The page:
BUT, you could set the 3/4″ plywood flush with the inside edge of the 2×2 frame and have 3/4″ of setback in the front for 3/4″ deep moulding, like a nice 3/4″ deep Cove or Panel Molding. Use 45-degree corners on whichever moulding you pick. Glue and brad nail it into place.
Then add the 8″ x 45 1/2″ plywood to the back of the drawer box. This side generally won’t be visible. So, you can skip the trim and just set it flush with the outside of the frame. Use 4 pocket holes on each long side and 1 on each short side.
Add 1/2″ x 3/4″ molding along the bottom front and side edges to add more detail to the design. The moulding should stick out 1/2″ from the table, so the 3/4″ thick side is glued and brad nailed to the frame.
This type of molding along the bottom edge of furniture is pretty common in traditional furniture. For this moulding, I added moulding to each side, then along the length of the front, including the length of moulding on each side.
Find the middle (should be 22 3/4″) of the top and middle front rails and mark them with pencil. Then mark the middle of the 8″ long divider to go between the boxes. Line up those marks and you should have that 8″ long divider directly in the middle of the drawer opening. Of course, before gluing and nailing that divider in place, double-check the distance from each side at top and bottom.
Lets add the 4 angled frame pieces. Be careful cutting the angles and getting the length right for your build. Double-check all of the measurements, as you work. The 2 angles on the back are 29″ long with 45-degree angles. Put 1 pocket hole on each end of the backside of the pieces.
The other 2 sides are 24 3/4″ long. The angle on the top is 34-degrees, on mine. And 56-degrees on the bottom. Go slow and double-check. Angles can be pretty confusing, at least for me. I like to hold a board up to the spot and roughly sketch the angle on the board before cutting. It makes it less confusing when I take it to the saw.
Use 1 pocket hole on each end again. Go for the inside of the pieces on the sides. Glue and screw all 4 in place.
If you set your 3/4″ side plywood panel 1/4″ back from the outside of the frame, you’ll need to use a 1/2″ plywood strip to make the inside flat and ready for the drawer slide hardware. (See photo) Technically, you only need that 1/2″ strip directly behind the glide.
I used another scrap piece of 1/2″ plywood as a spacer for my drawer slides. I set the slide on the spacer to attach it 1/2″ from the bottom of the drawer opening. Then I attached the drawer slide to the bottom edge of the drawers I built. This leaves enough room for the 1/4″ drawer bottom.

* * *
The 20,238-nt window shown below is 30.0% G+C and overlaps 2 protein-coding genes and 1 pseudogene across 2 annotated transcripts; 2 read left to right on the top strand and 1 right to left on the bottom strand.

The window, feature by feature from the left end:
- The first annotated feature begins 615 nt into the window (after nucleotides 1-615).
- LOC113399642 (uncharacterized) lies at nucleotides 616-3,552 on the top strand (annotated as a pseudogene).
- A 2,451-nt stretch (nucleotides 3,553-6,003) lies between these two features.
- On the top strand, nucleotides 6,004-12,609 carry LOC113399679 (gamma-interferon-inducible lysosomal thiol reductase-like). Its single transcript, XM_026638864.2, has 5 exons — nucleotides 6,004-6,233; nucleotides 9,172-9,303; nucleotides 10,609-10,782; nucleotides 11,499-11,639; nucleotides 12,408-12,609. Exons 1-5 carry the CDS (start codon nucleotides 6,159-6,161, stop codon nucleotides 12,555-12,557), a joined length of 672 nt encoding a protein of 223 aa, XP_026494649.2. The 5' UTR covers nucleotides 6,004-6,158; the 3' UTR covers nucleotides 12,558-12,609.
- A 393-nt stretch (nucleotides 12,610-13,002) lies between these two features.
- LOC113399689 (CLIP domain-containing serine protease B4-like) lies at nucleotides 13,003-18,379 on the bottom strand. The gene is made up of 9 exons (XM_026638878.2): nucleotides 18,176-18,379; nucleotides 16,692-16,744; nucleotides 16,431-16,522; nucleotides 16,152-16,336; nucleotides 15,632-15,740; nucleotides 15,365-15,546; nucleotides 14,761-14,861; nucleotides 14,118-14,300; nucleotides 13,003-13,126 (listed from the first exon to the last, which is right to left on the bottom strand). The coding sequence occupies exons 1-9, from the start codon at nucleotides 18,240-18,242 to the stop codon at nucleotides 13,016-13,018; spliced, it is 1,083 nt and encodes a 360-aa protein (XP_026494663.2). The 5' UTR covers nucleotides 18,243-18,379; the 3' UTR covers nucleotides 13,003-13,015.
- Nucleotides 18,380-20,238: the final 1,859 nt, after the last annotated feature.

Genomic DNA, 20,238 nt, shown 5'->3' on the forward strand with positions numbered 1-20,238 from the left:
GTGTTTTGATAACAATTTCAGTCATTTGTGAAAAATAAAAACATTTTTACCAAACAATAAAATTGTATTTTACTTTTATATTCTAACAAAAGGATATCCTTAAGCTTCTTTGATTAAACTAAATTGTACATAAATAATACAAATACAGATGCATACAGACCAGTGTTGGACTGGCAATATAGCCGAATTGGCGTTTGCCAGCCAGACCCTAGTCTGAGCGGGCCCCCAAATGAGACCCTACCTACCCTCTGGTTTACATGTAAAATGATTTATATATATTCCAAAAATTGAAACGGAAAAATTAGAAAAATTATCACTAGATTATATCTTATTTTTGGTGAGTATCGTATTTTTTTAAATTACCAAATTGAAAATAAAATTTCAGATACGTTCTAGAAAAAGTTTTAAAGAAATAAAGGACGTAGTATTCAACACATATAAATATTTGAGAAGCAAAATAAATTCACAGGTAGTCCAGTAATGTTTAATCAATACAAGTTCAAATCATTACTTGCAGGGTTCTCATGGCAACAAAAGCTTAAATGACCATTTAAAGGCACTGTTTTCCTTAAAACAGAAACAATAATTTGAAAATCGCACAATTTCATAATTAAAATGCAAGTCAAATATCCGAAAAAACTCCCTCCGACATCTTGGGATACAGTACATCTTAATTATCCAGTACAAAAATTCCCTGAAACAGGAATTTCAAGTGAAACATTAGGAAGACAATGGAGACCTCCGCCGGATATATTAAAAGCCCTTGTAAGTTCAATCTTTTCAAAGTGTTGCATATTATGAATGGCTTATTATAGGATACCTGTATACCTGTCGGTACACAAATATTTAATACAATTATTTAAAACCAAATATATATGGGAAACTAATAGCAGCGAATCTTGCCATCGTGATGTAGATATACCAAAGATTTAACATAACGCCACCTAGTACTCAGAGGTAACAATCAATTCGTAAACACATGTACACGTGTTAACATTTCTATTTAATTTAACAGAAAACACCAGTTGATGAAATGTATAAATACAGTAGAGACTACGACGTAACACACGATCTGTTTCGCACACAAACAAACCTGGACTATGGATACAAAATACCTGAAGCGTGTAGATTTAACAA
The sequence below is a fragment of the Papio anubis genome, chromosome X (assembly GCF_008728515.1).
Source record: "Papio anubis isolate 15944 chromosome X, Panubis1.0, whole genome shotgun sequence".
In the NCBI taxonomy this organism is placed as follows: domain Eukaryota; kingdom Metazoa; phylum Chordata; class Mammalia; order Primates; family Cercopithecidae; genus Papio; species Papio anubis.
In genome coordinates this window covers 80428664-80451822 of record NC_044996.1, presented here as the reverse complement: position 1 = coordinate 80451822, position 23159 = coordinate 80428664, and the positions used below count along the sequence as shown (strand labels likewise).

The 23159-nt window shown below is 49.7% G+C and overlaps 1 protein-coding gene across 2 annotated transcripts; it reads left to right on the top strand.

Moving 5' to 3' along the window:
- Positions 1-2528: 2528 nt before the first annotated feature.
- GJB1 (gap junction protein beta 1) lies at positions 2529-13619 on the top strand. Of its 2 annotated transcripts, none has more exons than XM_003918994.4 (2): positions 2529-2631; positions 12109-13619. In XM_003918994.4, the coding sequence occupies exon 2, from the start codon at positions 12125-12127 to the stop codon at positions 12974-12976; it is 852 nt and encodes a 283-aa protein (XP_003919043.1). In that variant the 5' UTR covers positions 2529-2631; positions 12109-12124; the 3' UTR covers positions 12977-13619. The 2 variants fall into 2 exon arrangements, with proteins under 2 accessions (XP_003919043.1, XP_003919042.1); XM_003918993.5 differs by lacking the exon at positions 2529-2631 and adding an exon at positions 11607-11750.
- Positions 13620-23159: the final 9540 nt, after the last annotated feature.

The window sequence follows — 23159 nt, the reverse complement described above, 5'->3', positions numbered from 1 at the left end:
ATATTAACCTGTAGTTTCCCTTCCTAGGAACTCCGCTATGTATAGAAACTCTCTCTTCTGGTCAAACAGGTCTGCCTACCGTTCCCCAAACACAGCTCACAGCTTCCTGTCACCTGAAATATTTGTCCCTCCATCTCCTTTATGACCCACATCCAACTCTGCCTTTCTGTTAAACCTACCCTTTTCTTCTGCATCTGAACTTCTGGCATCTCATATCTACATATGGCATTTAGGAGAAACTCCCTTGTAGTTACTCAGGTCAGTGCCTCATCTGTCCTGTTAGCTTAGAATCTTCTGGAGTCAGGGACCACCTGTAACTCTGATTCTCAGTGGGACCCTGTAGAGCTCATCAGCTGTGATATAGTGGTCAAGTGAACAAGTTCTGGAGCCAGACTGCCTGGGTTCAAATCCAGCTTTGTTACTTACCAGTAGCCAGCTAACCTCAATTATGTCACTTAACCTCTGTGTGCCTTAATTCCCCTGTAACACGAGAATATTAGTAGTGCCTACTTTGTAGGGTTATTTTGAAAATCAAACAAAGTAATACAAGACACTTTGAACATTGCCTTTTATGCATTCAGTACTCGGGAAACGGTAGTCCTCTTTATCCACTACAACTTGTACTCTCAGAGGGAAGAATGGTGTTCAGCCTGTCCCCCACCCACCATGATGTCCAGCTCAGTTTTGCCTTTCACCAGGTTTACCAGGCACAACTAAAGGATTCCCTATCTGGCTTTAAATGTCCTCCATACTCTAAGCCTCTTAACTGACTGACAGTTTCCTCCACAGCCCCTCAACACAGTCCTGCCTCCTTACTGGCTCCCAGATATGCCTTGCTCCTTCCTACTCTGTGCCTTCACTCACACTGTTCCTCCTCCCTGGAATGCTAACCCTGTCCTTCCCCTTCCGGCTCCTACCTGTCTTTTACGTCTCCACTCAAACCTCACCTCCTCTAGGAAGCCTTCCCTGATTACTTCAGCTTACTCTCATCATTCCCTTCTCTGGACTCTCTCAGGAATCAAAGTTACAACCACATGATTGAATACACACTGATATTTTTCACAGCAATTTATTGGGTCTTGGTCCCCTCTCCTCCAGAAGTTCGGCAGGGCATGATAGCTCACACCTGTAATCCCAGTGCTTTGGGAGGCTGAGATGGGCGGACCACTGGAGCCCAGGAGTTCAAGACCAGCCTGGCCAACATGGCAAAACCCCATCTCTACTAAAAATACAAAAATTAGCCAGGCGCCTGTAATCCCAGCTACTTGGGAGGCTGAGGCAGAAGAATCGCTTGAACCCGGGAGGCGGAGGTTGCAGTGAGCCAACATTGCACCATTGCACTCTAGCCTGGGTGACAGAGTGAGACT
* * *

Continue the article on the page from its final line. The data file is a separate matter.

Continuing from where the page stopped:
Use that 1/2″ spacer again to rest the 16 1/4″ – 2″ x 2″ board on behind the 8″ high drawer divider. This will be the board you attach the drawer glides to, in the middle. Glue and screw this into place with a pocket hole at each end. Be sure to get that piece as square as possible.
Double-check the measurements for your drawers with the exact dimensions of your opening and the recommended requirements of your drawer slides. Your drawer boxes should be about 21″ x 16″, depending on how perfectly to plan every cut was made. I know, drawers are hard, y’all But if I can do it, so can you. I recommend this tutorial for drawers on FixThisBuildThat to help explain drawers better.
The pocket holes for drawers should be on the outside of the front and back pieces. This means you won’t see them on the inside of the box. And the drawer front you’ll add, will be hiding the pocket holes on the front piece.
Assemble the box with glue and screws. Attach the drawer slides to the bottom edge of the wood. Glue and Nail the bottom piece of plywood onto the box.
Make sure that the drawer boxes and glides work before attaching the fronts. Once you have them working, attach the 3/4″ thick inset fronts. Use playing cards and painters tape to hold the fronts in place while you screw them onto the boxes from the back.
Build your top with 4 – 50″ long 1″ x 6″ boards, using glue and 4 pocket holes along 3 of the boards to join them together. After it has dried. Cut 2 1/2″ off a long end to make the top 19 1/2″ x 50″ long. I recommend using a straight edge cutting guide to get a perfect cut.
Attach the top with angle brackets and 1/4″ screws. You might want to finish the top and table separately, before attaching, if you’re going with a mix of paint and stain, like mine.
Now your DIY Farmhouse Console Table Plan is built, you’re ready to finish it off. 🙂
DIY Farmhouse Console Table Plan with drawers – My Finishing Steps
Remove the drawers. Fill all pocket holes with a good wood filler. If you plan to stain the table, be sure to use a wood filler that stains well. Sand all holes flush, once filler dries. I also sand all hard edges on each rail, leg, corners, etc. I think it gives furniture a more ‘finished’ look.
If painting, I sand to 120 or 150 grit on Pine. If staining, I’ll go to 220. Wipe away all dust with a good tack cloth or very slightly damp scrap cloth. I painted this table with Magnolia Homes by Kilz in the color Weekend. It’s a great dark Teal. JoAnna Gaines actually designed this color line with Kilz. You can buy this color, in a chalk paint, at Target.
The top is stained with Medium Walnut, Danish Oil by Watco. I love using this product. You can literally pour it on and wipe it around. It’s not sticky at all and dries quicker than normal stain. I used 2 coats of this, lightly sanding with 220-grit between coats. Then I sealed with 2 coats of Minwax’s Polycrylic in Clear Matte.
ONE LAST REMINDER, I’ll be creating a printable version of this DIY Farmhouse Console Table Plan in the next few months. Be sure to sign up for the email newsletter to be notified when it’s available. Thanks again, for stopping by for this weeks Living Room One Room Challenge update!